It may have taken a pandemic for Emma Rena to finally put out music, but now that she has, the self-described alternative R&B singer-songwriter is showing no signs of slowing down. After a string of independent releases that have garnered her some buzz — "God Says Joke's on You," "Armageddon" and "Roxanne" — Rena's fourth single, "Sidebar," arrives today with an accompanying music video, premiering on PAPER.

"Sidebar" began with a chord loop and guitar melody by Jacob.but.happy and Micah Jasper, who's worked with Rena on her last three songs. Then she got busy with its lyrics. "I do this thing called 'word vomit singing' when I write," she says. "And then I'll just finish the sentence so it makes sense. I think a lot of it is my subconscious, but that's how ['Sidebar'] came about: Went home, filled out the words, singing the melody. It was a pretty quick song to write."

Rena's soulful voice on "Sidebar" is addictive, as she smoothly alternates between softer tones on the verses to higher, piercing notes on the chorus. The breezy, new track follows the effortlessness of Rena's previous singles, but this one's elevated by groovy synths — like an even more syrupy, chilled out "Party" by Beyoncé and Andre 3000.

Rena's been closely involved in the direction for all her visuals, with their stripped-down, lo-fi treatments that seem to reflect our apocalyptic world in isolation. In "God Says Joke's On You," the musician crouches in a wooded field for the entire hazy clip, and in "Armageddon," she's shown biking alone on an empty road — nothing more, nothing less.

The idea for Rena's "Sidebar" music video came by accident. "A couple weeks ago my friend was over and I was like, 'Let's just take pictures in my rearview camera,'" she says, "because I felt like doing something different and it looked kind of dope." Rena then thought about shooting her single artwork in the rearview, until her friend suggested making an entire video from that perspective. After 20 minutes, they had their shot.

Rena didn't pick up music accidentally — she was genetically predisposed to become a musician, surrounded by a grandmother who was a concert pianist, a father who plays the bass, and a cousin who's scored films like A Nightmare on Elm Street and Kill Bill. Rena started taking classical piano lessons at age six and played competitively throughout high school. And she was always singing. "Singing was always my favorite thing to do," she says, "and I was trying to find ways to be able to do that."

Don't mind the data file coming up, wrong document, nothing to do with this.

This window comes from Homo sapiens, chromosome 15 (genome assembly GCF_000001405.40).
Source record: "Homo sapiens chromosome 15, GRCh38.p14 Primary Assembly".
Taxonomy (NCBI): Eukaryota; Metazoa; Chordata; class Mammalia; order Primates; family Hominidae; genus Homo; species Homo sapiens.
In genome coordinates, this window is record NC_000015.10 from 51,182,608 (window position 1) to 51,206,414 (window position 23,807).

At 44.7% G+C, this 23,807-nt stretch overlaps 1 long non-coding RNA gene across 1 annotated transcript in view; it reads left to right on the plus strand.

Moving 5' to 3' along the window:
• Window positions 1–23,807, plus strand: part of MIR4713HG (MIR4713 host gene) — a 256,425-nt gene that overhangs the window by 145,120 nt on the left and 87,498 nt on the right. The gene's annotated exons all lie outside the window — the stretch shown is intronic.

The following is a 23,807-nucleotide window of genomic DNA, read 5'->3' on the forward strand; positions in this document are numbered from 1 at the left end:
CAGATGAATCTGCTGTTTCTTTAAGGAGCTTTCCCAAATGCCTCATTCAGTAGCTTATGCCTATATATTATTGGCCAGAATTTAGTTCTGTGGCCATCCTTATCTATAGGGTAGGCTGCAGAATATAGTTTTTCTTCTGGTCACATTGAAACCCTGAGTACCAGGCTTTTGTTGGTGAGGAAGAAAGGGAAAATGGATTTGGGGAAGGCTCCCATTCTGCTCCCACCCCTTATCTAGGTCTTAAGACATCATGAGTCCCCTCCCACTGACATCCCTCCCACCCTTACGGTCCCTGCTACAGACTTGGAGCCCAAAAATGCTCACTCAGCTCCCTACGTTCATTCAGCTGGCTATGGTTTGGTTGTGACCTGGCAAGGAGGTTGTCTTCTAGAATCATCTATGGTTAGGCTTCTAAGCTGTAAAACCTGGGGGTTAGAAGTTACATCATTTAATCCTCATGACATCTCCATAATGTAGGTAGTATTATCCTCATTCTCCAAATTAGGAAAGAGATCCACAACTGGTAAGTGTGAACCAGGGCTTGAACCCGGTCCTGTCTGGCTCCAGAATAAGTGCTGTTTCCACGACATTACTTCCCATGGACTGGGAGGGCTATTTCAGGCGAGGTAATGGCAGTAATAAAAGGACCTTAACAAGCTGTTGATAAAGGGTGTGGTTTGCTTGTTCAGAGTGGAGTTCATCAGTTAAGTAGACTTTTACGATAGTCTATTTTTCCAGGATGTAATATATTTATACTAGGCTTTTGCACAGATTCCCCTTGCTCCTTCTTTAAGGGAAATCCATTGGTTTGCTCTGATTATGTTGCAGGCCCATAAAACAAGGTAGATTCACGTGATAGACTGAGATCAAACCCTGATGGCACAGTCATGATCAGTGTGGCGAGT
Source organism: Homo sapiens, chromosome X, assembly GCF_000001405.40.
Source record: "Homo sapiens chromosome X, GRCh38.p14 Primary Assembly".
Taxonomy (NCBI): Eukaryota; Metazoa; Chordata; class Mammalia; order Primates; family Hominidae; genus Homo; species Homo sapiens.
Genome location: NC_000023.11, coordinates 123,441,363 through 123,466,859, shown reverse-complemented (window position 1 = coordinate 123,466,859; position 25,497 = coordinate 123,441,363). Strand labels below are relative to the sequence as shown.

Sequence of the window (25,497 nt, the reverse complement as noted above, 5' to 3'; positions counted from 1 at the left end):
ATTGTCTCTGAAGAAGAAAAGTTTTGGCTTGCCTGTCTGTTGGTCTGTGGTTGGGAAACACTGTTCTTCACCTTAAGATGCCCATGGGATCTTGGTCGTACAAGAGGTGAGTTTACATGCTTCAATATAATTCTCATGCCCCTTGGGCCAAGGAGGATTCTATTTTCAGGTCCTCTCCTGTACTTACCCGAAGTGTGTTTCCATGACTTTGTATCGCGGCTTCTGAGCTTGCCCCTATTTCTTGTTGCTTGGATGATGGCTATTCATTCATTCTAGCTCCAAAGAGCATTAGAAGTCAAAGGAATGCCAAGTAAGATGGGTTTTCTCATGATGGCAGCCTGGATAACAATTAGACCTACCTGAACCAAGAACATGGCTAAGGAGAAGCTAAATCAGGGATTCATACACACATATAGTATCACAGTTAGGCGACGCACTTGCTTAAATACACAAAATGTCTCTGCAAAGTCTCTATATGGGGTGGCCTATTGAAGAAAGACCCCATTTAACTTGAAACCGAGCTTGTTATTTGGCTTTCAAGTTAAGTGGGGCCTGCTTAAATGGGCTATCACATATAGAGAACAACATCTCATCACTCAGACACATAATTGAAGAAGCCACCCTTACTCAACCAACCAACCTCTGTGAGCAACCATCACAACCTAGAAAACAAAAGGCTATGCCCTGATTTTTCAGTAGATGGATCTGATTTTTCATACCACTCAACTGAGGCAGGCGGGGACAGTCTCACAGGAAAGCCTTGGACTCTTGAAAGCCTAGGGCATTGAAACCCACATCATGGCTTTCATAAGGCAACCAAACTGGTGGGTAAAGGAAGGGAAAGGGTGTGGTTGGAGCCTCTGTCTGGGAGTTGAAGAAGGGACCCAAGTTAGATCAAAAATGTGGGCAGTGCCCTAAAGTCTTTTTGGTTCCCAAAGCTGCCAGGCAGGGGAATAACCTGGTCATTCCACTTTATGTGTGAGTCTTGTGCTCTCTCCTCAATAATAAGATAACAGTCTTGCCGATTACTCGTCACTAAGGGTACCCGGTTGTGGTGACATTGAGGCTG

After posting videos on YouTube, Rena was eventually discovered by a producer who flew her to Los Angeles so she could sign to a major label. By the time that deal fell through, she had completely moved to LA and began messaging people to find work. "I basically made a list of people I wanted to work with and started DMing them on Instagram," she says, "which is kind of sus because meeting people off the internet is uncomfortable. But that's literally how I started meeting different people and producers, and working with people."

After spending the last five years working as a songwriter — and even garnering a writing credit on a Grammy-nominated album — Rena finally decided to put out her own material after COVID-19 swept across the world. The situation made Renea realize she needed to put something out, so she did without much thought. "I just put it out and I was like, 'Well, I hope someone hears it,'" she says. "I had zero plan."

Since then, Rena's been consistently releasing new material with the help of a recording setup in her home that's made it easier to be creative during lockdown. "[The lockdown] just made music the main priority," she says. "I feel like we're all having an existential crisis, so that makes you look inwards and focus on what is important to you. And that to me is making music."

As for what Rena has in store next, she says we'll have to wait until after the holidays for more new music. She's planning on releasing her debut EP, but is planning to build up to that with care, just like she's been handling her single releases over the summer. In the meantime, check out "Sidebar," below.

Photos courtesy of Emma Rena

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